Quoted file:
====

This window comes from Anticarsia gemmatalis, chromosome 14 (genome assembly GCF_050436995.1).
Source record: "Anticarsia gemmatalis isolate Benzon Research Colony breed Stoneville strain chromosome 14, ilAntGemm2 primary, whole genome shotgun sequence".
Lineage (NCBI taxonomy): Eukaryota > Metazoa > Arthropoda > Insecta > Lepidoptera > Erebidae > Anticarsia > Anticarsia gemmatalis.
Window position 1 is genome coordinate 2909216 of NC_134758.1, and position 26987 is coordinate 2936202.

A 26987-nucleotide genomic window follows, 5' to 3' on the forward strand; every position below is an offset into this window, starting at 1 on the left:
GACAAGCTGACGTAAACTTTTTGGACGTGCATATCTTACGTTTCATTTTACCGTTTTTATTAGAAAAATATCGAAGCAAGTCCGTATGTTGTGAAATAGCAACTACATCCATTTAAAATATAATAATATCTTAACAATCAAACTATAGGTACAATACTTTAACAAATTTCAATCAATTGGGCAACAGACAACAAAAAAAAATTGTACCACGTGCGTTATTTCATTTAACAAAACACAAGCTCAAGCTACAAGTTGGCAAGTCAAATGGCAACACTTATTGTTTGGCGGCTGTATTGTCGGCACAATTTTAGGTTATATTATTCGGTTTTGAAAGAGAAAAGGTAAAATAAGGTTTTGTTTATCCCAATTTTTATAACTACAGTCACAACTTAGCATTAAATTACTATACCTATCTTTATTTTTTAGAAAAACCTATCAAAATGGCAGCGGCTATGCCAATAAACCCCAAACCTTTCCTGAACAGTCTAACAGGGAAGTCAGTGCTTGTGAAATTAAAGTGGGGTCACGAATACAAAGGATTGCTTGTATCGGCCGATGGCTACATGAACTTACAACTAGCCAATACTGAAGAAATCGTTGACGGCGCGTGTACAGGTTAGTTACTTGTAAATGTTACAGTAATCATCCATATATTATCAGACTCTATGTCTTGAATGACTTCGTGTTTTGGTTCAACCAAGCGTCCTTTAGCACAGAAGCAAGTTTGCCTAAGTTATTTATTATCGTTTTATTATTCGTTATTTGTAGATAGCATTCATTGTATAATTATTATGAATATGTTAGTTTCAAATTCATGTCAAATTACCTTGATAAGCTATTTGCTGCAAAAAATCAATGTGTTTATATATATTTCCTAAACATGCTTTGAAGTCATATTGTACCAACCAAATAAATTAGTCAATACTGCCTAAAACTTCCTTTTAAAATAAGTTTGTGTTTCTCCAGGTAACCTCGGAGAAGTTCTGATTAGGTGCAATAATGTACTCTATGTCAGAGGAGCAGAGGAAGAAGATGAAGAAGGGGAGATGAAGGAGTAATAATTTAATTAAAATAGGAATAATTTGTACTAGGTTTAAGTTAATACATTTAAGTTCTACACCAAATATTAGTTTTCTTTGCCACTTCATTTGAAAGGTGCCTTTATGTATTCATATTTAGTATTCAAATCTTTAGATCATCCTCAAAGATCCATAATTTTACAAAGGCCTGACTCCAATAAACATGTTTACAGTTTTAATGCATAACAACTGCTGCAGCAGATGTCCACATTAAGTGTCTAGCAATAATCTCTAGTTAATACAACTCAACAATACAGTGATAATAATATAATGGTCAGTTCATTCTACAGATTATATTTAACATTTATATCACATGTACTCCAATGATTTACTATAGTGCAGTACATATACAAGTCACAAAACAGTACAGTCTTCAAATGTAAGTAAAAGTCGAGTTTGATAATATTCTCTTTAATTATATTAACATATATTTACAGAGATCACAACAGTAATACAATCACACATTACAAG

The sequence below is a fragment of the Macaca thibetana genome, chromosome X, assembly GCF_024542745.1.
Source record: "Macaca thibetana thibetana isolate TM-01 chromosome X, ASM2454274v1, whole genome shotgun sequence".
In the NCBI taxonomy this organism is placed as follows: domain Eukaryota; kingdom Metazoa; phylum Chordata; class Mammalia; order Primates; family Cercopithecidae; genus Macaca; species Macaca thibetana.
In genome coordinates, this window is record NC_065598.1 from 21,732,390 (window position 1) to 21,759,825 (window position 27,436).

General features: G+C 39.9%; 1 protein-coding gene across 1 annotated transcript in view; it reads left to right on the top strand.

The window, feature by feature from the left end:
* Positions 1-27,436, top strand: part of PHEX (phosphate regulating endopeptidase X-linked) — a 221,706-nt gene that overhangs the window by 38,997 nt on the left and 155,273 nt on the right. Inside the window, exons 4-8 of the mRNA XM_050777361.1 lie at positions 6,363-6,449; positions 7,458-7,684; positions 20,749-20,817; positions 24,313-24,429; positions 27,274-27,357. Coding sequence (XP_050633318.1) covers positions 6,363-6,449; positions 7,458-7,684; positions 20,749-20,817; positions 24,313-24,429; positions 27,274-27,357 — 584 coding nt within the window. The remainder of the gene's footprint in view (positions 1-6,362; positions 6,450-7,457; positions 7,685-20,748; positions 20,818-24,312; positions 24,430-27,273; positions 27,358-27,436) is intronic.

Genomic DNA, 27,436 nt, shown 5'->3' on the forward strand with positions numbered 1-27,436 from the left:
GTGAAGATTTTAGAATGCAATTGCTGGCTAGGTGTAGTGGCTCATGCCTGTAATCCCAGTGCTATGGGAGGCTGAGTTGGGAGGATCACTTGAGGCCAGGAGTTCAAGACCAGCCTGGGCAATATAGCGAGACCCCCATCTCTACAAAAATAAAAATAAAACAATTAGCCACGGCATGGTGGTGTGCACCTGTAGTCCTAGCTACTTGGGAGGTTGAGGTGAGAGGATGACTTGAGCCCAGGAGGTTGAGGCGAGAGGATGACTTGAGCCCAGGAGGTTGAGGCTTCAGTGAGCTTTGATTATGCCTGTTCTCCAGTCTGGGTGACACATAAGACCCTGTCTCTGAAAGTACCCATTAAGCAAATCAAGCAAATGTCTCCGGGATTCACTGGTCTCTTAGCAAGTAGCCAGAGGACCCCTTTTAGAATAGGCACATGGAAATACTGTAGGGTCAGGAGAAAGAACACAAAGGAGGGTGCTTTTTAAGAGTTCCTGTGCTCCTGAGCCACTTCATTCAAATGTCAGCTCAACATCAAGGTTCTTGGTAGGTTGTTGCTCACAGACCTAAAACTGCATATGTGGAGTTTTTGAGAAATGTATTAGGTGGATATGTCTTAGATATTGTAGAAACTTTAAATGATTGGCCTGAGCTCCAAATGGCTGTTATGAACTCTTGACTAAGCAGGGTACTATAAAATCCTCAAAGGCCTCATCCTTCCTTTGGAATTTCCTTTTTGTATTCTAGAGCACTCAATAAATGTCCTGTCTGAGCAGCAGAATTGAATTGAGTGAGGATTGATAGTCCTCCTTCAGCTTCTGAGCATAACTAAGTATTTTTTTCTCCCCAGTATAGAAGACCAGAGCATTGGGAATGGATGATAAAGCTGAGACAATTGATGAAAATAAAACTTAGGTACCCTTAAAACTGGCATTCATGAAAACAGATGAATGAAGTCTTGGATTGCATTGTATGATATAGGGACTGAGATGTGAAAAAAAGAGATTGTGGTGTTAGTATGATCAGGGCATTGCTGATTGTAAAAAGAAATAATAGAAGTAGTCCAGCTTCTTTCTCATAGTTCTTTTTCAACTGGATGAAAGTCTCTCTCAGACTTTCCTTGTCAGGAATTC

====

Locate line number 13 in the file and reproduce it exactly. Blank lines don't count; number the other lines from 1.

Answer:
* Positions 1-27,436, top strand: part of PHEX (phosphate regulating endopeptidase X-linked) — a 221,706-nt gene that overhangs the window by 38,997 nt on the left and 155,273 nt on the right. Inside the window, exons 4-8 of the mRNA XM_050777361.1 lie at positions 6,363-6,449; positions 7,458-7,684; positions 20,749-20,817; positions 24,313-24,429; positions 27,274-27,357. Coding sequence (XP_050633318.1) covers positions 6,363-6,449; positions 7,458-7,684; positions 20,749-20,817; positions 24,313-24,429; positions 27,274-27,357 — 584 coding nt within the window. The remainder of the gene's footprint in view (positions 1-6,362; positions 6,450-7,457; positions 7,685-20,748; positions 20,818-24,312; positions 24,430-27,273; positions 27,358-27,436) is intronic.